How to get financial reform

By Felix Salmon
December 4, 2009
Reformist Manifesto is, for all his bluster, a pretty standard wishlist in terms of what kind of regulatory structure you'd set up if you were starting from scratch. It can really be boiled down to one principle: minimize the amount of unregulated financial activity, while also minimizing the amount of regulatory bureaucracy.

" data-share-img="" data-share="twitter,facebook,linkedin,reddit,google" data-share-count="true">

TED’s Reformist Manifesto is, for all his bluster, a pretty standard wishlist in terms of what kind of regulatory structure you’d set up if you were starting from scratch. It can really be boiled down to one principle: minimize the amount of unregulated financial activity, while also minimizing the amount of regulatory bureaucracy.

The problem, of course, is how we get there from here. Last night I moderated a panel on the future of Wall Street, and there was definitely a consensus that we’ve wasted our crisis and that both Wall Street and Washington have started drifting into complacency. I don’t believe that Barney Frank and Chris Dodd have given up on implementing regulatory reform, but I do believe that the longer it takes, the weaker it’ll be. And I also see almost nothing in the way of constructive help on such matters from the Republicans, when this is an issue which should really unite the parties, rather than divide them.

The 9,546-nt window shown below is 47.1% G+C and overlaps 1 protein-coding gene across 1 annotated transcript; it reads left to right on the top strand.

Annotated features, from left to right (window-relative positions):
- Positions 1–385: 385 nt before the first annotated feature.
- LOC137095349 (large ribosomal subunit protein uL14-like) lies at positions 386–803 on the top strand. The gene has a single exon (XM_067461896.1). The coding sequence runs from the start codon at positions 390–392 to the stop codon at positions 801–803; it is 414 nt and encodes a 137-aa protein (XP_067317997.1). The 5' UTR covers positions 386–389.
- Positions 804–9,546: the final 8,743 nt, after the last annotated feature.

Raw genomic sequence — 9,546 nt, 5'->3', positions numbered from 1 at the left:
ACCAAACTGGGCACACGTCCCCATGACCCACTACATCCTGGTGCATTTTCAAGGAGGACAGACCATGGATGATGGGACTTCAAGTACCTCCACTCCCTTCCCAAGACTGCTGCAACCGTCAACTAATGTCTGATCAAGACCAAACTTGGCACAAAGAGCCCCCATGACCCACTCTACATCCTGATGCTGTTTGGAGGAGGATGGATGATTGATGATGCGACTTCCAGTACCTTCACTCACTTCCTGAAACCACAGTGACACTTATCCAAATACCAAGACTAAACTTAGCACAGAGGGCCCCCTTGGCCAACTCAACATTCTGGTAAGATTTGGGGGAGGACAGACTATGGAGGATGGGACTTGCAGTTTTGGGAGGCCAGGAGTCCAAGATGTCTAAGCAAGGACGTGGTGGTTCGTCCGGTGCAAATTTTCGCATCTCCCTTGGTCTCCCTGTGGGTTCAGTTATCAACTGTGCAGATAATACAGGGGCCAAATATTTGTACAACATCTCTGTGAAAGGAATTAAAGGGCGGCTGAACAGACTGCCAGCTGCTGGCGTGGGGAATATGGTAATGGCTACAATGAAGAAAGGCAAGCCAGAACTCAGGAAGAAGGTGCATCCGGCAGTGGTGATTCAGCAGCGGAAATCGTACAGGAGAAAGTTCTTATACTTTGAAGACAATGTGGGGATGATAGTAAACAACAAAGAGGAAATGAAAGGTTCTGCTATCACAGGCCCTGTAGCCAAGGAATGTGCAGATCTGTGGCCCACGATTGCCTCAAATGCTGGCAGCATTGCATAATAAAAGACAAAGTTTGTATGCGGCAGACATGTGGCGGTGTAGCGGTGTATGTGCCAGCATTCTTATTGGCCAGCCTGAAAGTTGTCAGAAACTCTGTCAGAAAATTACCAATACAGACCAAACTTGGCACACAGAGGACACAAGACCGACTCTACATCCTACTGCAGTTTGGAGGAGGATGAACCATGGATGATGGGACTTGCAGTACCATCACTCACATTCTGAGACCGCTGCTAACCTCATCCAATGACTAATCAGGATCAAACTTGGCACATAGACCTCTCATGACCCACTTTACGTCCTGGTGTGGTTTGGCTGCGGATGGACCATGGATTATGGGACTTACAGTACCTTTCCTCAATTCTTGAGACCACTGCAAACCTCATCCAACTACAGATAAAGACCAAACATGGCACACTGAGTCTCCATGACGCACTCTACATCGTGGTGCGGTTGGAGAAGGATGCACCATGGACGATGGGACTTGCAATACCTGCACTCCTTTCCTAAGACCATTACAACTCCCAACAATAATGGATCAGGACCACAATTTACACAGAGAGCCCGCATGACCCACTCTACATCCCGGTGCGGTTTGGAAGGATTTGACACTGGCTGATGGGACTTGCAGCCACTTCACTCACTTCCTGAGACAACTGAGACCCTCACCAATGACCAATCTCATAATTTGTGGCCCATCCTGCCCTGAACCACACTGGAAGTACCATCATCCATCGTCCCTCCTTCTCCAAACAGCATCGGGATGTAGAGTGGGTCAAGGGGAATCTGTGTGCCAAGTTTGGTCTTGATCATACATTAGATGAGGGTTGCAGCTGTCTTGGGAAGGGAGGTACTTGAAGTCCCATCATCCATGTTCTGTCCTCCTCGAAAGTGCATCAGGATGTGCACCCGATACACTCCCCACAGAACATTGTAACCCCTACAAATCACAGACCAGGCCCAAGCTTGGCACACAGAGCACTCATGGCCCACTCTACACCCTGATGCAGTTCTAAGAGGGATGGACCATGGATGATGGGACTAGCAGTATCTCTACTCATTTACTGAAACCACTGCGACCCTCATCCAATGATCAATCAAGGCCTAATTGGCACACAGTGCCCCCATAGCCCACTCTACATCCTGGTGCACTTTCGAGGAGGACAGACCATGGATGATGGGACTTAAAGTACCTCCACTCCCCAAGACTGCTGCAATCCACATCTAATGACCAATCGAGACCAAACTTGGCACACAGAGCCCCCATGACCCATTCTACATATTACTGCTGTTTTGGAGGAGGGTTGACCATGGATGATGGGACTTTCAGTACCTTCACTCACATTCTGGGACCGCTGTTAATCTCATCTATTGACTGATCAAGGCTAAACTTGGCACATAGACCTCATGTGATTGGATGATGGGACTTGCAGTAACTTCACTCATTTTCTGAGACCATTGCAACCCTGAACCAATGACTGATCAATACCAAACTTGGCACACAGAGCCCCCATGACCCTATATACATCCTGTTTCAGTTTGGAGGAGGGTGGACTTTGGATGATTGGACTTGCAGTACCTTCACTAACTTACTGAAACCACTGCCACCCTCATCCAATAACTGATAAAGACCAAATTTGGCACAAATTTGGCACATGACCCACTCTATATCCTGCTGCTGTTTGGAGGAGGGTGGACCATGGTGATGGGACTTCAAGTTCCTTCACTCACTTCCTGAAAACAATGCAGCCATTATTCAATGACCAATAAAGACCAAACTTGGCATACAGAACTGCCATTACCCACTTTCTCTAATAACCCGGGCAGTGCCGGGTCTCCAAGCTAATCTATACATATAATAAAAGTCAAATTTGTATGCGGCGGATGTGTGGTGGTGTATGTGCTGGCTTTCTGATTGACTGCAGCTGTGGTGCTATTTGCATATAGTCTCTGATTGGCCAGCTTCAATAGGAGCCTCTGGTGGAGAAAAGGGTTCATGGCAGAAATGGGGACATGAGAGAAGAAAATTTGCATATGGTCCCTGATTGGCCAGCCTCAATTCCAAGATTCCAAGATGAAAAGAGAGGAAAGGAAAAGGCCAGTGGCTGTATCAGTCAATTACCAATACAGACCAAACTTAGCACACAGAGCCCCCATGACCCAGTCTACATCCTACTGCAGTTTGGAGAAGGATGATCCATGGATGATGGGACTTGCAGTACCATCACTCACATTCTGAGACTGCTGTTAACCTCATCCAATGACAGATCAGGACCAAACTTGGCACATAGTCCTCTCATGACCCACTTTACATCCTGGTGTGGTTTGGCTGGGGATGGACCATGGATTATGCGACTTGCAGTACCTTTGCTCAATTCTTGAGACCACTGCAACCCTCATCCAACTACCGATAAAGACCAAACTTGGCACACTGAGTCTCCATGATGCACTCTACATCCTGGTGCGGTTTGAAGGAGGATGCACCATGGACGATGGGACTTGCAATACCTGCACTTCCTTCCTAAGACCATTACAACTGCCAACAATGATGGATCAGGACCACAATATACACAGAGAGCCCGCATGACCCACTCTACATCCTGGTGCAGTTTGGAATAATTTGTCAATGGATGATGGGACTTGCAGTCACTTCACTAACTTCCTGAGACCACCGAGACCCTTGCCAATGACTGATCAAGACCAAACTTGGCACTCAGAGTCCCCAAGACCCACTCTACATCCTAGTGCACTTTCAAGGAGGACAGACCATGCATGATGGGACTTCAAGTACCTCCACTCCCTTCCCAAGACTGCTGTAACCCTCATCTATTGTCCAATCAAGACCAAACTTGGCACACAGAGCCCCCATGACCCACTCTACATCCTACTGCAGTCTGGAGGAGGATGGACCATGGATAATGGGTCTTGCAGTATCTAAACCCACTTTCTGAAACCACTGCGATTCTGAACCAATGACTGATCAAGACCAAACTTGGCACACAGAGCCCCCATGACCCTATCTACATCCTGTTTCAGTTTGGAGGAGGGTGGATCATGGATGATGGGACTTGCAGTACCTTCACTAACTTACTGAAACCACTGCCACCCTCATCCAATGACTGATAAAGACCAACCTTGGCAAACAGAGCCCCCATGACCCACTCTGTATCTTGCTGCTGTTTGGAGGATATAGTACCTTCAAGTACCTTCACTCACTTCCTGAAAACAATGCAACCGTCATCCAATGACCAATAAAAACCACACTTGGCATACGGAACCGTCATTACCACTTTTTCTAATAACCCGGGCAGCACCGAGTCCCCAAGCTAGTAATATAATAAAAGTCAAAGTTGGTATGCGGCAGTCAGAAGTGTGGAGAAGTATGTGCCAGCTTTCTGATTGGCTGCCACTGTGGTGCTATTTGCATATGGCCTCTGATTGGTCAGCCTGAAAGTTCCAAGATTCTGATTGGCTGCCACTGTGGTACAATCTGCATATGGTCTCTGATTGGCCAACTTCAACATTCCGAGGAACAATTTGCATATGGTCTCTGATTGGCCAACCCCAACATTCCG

The bigger problem is that regulatory reform is fundamentally boring: anybody who was sentenced to covering Basel II would occasionally drift into a revery about quitting their job and doing something much more interesting instead, like covering clearing and settlement.

There are lots of areas where small details make a very big difference, and groups like FASB and the ABA can spend years debating single paragraphs in long regulatory documents. The big-picture stuff is important, but the granular stuff is important too, and that’s where the bank lobby can slow things down to the point at which nothing ever happens. Meanwhile, the population as a whole will have moved on from being angry at banksters: the window of opportunity where politicians can actually get votes by announcing that they’ve merged the Office of Thrift Supervision with the Office of the Comptroller of the Currency has already closed.

Maybe we really should go around paying bankers $20 million a year: it’s the only way to keep the outrage at the minimum necessary level to get any substantive changes done. Or maybe we should set up a system whereby if a regulatory-reform bill hasn’t been signed into law by say March, Ben Bernanke’s renomination will automatically be pulled and he’ll be replaced by Matt Taibbi. That might help concentrate minds a little.

2 comments

Comments are closed.